Despite the stated aims of the Artscroll editorial board to cite only authorities acceptable to a narrow definition of doctrinal solidity, the series inexplicably refers to the opinions of Josephus in the commentary on Genesis. For Levy, the inclusion of Josephus as a bona fide source for endorsing rabbinic views raises serious questions of consistency within the series’s methodology.


Levy also finds much inconsistency in the level of Hebrew knowledge displayed by the translators and editors of the Artscroll books. He accuses the latter of grammatical lapses involving verb tenses, prepositions, idioms and vocalization patterns.

Levy faults the editors with completely ignoring the various Hebrew cognate languages –Phoenician, Akkadian, Ugaritic — thereby losing out on many elucidations which knowledge of these ancient languages can bring to the Biblical text. In his remarks on the Song of Songs edition, Levy is especially critical of the prudish translation of overtly erotic materials.

After approximately 25 pages of detailed criticism of the linguistic and rabbinic scholarship found in the Artscroll series, Levy asks rhetorically how learned rabbis such as David Feinstein and Mordecai Gifter lent their prestigious names to the various “approbations” in English and Hebrew which adom the introductory pages of the Artscroll volumes.

The professor answers his own question by carefully comparing the Hebrew and English texts and showing that “there is much less haskamah (agreement) than meets the eye.” The suggestion that such great rabbis have actually endorsed the Artscroll series “should not be taken too seriously,” he adds.

In his assessment of the Artscroll enterprise, Levy suggests that what is at stake in the publication of so many English translations and commentaries is nothing less than the replacement of the Hertz Humash, the popular one-volume edition of the Pentateuch which Soncino in London has so successfully marketed since the 1930’s.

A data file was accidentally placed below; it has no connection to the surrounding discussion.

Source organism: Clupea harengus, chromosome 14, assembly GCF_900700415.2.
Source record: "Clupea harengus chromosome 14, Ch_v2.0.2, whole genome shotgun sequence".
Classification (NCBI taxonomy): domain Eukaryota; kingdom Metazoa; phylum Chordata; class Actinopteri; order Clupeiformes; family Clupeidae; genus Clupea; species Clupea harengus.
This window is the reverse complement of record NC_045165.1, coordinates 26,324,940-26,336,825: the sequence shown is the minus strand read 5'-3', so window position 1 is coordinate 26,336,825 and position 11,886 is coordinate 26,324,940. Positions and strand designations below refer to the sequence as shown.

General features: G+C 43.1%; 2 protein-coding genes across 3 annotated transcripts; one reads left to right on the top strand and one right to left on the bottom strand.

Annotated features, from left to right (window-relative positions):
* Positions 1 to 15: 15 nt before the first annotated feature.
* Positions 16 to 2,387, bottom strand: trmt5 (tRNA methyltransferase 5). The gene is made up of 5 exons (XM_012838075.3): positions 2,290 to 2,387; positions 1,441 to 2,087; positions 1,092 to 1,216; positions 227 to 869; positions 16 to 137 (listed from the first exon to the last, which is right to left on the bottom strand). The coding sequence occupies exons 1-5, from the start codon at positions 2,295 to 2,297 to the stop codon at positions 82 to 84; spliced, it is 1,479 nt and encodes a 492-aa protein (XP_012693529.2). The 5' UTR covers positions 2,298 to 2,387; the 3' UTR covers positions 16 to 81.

Unlike the approach of the late Dr. Joseph Hertz, who was Chief Rabbi of the British Empire, the Artscroll series eschews any confrontation with modern Bible criticism, or for that matter with modernity. Levy points out that one can read the Artscroll commentaries without realizing that Eretz Israel is now under Jewish control or that the Holocaust ever took place.

“This, of course, frees one of all serious confrontations with the problems that the Holocaust poses for modern religious thought,” Levy writes. “The question of the righteous sufferer, so basic to many analyses of the event, has had no impact at all on the naive selection of midrashic passages that have been presented to explain the suffering and problems of various Biblical characters.”

Levy is especially unhappy with the Artscroll’s canonization of the sources it quotes, refusing to accept other ones. For Levy, this is evidence that the Artscroll “has admitted that it cannot effectively cope with the intellectual challenges or even the factual information being made available to the modern reader.”

The management and staff of the Jewish Telegraphic Agency wishes its readers a year of health, a year of happiness and a year of peace.